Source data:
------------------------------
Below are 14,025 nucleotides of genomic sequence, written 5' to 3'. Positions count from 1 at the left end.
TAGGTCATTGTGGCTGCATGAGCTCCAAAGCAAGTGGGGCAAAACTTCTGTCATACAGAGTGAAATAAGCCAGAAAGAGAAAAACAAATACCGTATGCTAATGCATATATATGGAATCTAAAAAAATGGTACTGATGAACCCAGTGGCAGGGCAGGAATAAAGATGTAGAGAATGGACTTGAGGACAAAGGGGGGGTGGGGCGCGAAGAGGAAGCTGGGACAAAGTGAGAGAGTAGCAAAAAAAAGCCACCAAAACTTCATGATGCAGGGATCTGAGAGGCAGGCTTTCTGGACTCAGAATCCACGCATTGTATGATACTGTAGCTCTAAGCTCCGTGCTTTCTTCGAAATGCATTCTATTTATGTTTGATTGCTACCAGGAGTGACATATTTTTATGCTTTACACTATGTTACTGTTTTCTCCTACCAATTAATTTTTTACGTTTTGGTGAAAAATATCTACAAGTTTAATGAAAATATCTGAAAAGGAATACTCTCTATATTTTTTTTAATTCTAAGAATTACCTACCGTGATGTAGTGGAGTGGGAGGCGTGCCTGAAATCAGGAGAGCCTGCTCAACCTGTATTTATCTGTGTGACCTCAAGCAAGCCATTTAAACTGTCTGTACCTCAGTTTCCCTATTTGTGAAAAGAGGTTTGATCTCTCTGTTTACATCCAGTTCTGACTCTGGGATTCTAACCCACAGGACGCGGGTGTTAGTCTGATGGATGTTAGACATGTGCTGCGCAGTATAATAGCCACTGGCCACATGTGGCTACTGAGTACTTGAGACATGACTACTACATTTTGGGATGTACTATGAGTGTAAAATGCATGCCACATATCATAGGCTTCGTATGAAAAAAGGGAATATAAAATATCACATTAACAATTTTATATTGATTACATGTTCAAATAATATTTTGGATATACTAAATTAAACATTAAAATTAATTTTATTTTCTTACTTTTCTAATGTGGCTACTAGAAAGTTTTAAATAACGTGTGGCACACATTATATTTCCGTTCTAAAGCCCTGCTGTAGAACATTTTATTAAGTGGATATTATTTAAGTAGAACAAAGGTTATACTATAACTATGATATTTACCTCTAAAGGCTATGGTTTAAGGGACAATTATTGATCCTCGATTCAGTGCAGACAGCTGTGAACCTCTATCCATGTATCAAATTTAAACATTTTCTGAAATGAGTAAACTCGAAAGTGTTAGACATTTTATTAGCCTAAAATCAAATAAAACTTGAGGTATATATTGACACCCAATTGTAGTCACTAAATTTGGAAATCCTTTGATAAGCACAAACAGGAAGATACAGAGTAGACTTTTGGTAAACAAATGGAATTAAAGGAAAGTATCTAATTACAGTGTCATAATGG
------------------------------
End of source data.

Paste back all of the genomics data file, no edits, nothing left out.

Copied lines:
Below are 14,025 nucleotides of genomic sequence, written 5' to 3'. Positions count from 1 at the left end.
TAGGTCATTGTGGCTGCATGAGCTCCAAAGCAAGTGGGGCAAAACTTCTGTCATACAGAGTGAAATAAGCCAGAAAGAGAAAAACAAATACCGTATGCTAATGCATATATATGGAATCTAAAAAAATGGTACTGATGAACCCAGTGGCAGGGCAGGAATAAAGATGTAGAGAATGGACTTGAGGACAAAGGGGGGGTGGGGCGCGAAGAGGAAGCTGGGACAAAGTGAGAGAGTAGCAAAAAAAAGCCACCAAAACTTCATGATGCAGGGATCTGAGAGGCAGGCTTTCTGGACTCAGAATCCACGCATTGTATGATACTGTAGCTCTAAGCTCCGTGCTTTCTTCGAAATGCATTCTATTTATGTTTGATTGCTACCAGGAGTGACATATTTTTATGCTTTACACTATGTTACTGTTTTCTCCTACCAATTAATTTTTTACGTTTTGGTGAAAAATATCTACAAGTTTAATGAAAATATCTGAAAAGGAATACTCTCTATATTTTTTTTAATTCTAAGAATTACCTACCGTGATGTAGTGGAGTGGGAGGCGTGCCTGAAATCAGGAGAGCCTGCTCAACCTGTATTTATCTGTGTGACCTCAAGCAAGCCATTTAAACTGTCTGTACCTCAGTTTCCCTATTTGTGAAAAGAGGTTTGATCTCTCTGTTTACATCCAGTTCTGACTCTGGGATTCTAACCCACAGGACGCGGGTGTTAGTCTGATGGATGTTAGACATGTGCTGCGCAGTATAATAGCCACTGGCCACATGTGGCTACTGAGTACTTGAGACATGACTACTACATTTTGGGATGTACTATGAGTGTAAAATGCATGCCACATATCATAGGCTTCGTATGAAAAAAGGGAATATAAAATATCACATTAACAATTTTATATTGATTACATGTTCAAATAATATTTTGGATATACTAAATTAAACATTAAAATTAATTTTATTTTCTTACTTTTCTAATGTGGCTACTAGAAAGTTTTAAATAACGTGTGGCACACATTATATTTCCGTTCTAAAGCCCTGCTGTAGAACATTTTATTAAGTGGATATTATTTAAGTAGAACAAAGGTTATACTATAACTATGATATTTACCTCTAAAGGCTATGGTTTAAGGGACAATTATTGATCCTCGATTCAGTGCAGACAGCTGTGAACCTCTATCCATGTATCAAATTTAAACATTTTCTGAAATGAGTAAACTCGAAAGTGTTAGACATTTTATTAGCCTAAAATCAAATAAAACTTGAGGTATATATTGACACCCAATTGTAGTCACTAAATTTGGAAATCCTTTGATAAGCACAAACAGGAAGATACAGAGTAGACTTTTGGTAAACAAATGGAATTAAAGGAAAGTATCTAATTACAGTGTCATAATGG